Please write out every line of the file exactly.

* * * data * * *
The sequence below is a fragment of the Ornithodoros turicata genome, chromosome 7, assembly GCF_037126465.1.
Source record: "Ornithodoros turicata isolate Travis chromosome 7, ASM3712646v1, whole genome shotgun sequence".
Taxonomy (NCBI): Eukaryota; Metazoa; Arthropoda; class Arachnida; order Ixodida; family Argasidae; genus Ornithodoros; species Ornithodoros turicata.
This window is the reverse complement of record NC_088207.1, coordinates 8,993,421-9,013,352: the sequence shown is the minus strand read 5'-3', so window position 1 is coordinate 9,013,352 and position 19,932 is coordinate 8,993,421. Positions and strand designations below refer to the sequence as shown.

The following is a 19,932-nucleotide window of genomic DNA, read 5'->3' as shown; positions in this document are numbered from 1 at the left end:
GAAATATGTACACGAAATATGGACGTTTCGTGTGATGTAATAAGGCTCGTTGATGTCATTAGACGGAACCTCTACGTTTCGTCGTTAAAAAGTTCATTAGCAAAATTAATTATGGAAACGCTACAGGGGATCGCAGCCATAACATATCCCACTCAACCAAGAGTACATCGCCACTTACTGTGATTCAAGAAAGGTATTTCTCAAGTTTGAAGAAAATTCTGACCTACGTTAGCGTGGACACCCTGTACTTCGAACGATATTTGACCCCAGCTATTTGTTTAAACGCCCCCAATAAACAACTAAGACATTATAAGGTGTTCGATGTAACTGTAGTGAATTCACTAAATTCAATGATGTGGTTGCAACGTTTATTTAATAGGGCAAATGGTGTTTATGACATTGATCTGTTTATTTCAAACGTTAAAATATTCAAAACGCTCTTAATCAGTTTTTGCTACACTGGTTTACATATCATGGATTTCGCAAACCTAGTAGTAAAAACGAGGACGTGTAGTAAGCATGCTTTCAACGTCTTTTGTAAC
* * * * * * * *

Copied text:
The sequence below is a fragment of the Ornithodoros turicata genome, chromosome 7, assembly GCF_037126465.1.
Source record: "Ornithodoros turicata isolate Travis chromosome 7, ASM3712646v1, whole genome shotgun sequence".
Taxonomy (NCBI): Eukaryota; Metazoa; Arthropoda; class Arachnida; order Ixodida; family Argasidae; genus Ornithodoros; species Ornithodoros turicata.
This window is the reverse complement of record NC_088207.1, coordinates 8,993,421-9,013,352: the sequence shown is the minus strand read 5'-3', so window position 1 is coordinate 9,013,352 and position 19,932 is coordinate 8,993,421. Positions and strand designations below refer to the sequence as shown.

The following is a 19,932-nucleotide window of genomic DNA, read 5'->3' as shown; positions in this document are numbered from 1 at the left end:
GAAATATGTACACGAAATATGGACGTTTCGTGTGATGTAATAAGGCTCGTTGATGTCATTAGACGGAACCTCTACGTTTCGTCGTTAAAAAGTTCATTAGCAAAATTAATTATGGAAACGCTACAGGGGATCGCAGCCATAACATATCCCACTCAACCAAGAGTACATCGCCACTTACTGTGATTCAAGAAAGGTATTTCTCAAGTTTGAAGAAAATTCTGACCTACGTTAGCGTGGACACCCTGTACTTCGAACGATATTTGACCCCAGCTATTTGTTTAAACGCCCCCAATAAACAACTAAGACATTATAAGGTGTTCGATGTAACTGTAGTGAATTCACTAAATTCAATGATGTGGTTGCAACGTTTATTTAATAGGGCAAATGGTGTTTATGACATTGATCTGTTTATTTCAAACGTTAAAATATTCAAAACGCTCTTAATCAGTTTTTGCTACACTGGTTTACATATCATGGATTTCGCAAACCTAGTAGTAAAAACGAGGACGTGTAGTAAGCATGCTTTCAACGTCTTTTGTAAC